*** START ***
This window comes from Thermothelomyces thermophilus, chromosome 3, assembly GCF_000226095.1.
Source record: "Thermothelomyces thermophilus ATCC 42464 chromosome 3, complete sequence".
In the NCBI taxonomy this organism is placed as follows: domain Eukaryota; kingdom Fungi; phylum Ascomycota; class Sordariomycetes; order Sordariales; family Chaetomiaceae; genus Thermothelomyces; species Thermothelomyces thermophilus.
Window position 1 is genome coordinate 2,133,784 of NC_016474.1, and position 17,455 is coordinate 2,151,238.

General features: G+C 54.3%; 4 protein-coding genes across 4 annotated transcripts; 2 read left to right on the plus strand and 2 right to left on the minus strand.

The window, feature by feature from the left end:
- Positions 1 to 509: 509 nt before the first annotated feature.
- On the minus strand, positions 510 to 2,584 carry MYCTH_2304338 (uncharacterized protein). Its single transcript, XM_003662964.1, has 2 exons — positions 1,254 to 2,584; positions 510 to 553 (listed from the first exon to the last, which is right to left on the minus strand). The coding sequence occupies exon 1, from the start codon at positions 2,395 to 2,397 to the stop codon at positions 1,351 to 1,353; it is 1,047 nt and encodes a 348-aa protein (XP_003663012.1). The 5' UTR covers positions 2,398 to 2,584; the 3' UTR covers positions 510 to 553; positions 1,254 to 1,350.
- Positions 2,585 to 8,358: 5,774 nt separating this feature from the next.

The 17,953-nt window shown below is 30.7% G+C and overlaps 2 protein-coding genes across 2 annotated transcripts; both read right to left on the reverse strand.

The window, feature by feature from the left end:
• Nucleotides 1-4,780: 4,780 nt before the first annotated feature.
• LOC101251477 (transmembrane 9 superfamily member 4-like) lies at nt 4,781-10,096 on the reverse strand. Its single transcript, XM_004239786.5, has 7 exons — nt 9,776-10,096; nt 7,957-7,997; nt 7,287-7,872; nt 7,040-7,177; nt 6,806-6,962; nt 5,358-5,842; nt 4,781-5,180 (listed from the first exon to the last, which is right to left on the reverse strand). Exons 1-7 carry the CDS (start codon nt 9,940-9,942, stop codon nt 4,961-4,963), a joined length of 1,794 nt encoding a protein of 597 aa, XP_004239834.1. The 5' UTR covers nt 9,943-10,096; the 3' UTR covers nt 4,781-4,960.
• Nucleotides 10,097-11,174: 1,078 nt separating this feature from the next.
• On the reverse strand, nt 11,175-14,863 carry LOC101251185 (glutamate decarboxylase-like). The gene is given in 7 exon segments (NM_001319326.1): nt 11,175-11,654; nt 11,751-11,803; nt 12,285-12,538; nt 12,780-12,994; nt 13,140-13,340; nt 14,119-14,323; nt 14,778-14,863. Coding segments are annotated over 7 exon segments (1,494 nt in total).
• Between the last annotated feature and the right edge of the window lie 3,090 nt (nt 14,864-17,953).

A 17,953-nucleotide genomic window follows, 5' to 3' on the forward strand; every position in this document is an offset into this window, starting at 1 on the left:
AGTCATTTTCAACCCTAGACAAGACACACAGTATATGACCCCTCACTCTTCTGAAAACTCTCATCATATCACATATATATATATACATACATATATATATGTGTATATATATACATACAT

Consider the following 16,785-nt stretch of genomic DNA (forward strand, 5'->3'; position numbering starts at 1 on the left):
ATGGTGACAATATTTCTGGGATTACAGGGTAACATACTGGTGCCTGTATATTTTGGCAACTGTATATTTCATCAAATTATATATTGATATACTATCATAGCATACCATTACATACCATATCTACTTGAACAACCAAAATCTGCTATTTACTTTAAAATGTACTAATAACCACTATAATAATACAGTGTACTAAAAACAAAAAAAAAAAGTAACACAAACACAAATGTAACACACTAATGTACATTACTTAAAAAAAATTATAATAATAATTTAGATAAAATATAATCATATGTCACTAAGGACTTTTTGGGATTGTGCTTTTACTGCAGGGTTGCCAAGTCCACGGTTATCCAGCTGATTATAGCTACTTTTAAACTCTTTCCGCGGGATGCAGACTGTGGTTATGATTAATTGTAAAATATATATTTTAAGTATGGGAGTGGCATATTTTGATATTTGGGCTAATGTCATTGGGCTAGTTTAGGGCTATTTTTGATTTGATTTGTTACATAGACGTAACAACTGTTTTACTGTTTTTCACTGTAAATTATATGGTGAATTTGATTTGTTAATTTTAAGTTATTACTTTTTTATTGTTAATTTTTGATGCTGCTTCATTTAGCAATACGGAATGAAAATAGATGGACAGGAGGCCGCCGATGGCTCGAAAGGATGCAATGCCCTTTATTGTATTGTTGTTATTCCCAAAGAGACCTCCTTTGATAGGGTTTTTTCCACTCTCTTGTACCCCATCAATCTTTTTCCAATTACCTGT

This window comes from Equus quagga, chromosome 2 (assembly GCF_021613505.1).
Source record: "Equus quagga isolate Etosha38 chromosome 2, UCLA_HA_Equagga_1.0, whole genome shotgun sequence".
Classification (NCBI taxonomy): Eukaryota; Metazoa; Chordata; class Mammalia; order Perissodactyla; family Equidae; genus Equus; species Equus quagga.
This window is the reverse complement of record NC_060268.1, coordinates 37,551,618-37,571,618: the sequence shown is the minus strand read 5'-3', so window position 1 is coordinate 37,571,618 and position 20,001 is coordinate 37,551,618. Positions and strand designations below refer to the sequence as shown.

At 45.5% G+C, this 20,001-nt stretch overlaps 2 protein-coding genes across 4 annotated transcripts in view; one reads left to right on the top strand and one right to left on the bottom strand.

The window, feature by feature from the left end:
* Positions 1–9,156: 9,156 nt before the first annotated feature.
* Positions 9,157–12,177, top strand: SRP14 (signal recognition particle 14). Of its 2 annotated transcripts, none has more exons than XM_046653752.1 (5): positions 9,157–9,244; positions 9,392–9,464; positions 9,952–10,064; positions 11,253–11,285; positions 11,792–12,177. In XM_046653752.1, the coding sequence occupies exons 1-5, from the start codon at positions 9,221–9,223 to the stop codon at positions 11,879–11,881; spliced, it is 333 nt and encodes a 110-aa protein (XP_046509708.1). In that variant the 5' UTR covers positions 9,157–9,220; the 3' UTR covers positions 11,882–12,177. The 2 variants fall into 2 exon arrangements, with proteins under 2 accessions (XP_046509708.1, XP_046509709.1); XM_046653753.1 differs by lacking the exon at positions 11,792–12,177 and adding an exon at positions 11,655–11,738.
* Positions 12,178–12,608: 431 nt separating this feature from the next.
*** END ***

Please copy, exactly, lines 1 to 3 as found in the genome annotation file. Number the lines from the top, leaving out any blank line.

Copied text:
This window comes from Thermothelomyces thermophilus, chromosome 3, assembly GCF_000226095.1.
Source record: "Thermothelomyces thermophilus ATCC 42464 chromosome 3, complete sequence".
In the NCBI taxonomy this organism is placed as follows: domain Eukaryota; kingdom Fungi; phylum Ascomycota; class Sordariomycetes; order Sordariales; family Chaetomiaceae; genus Thermothelomyces; species Thermothelomyces thermophilus.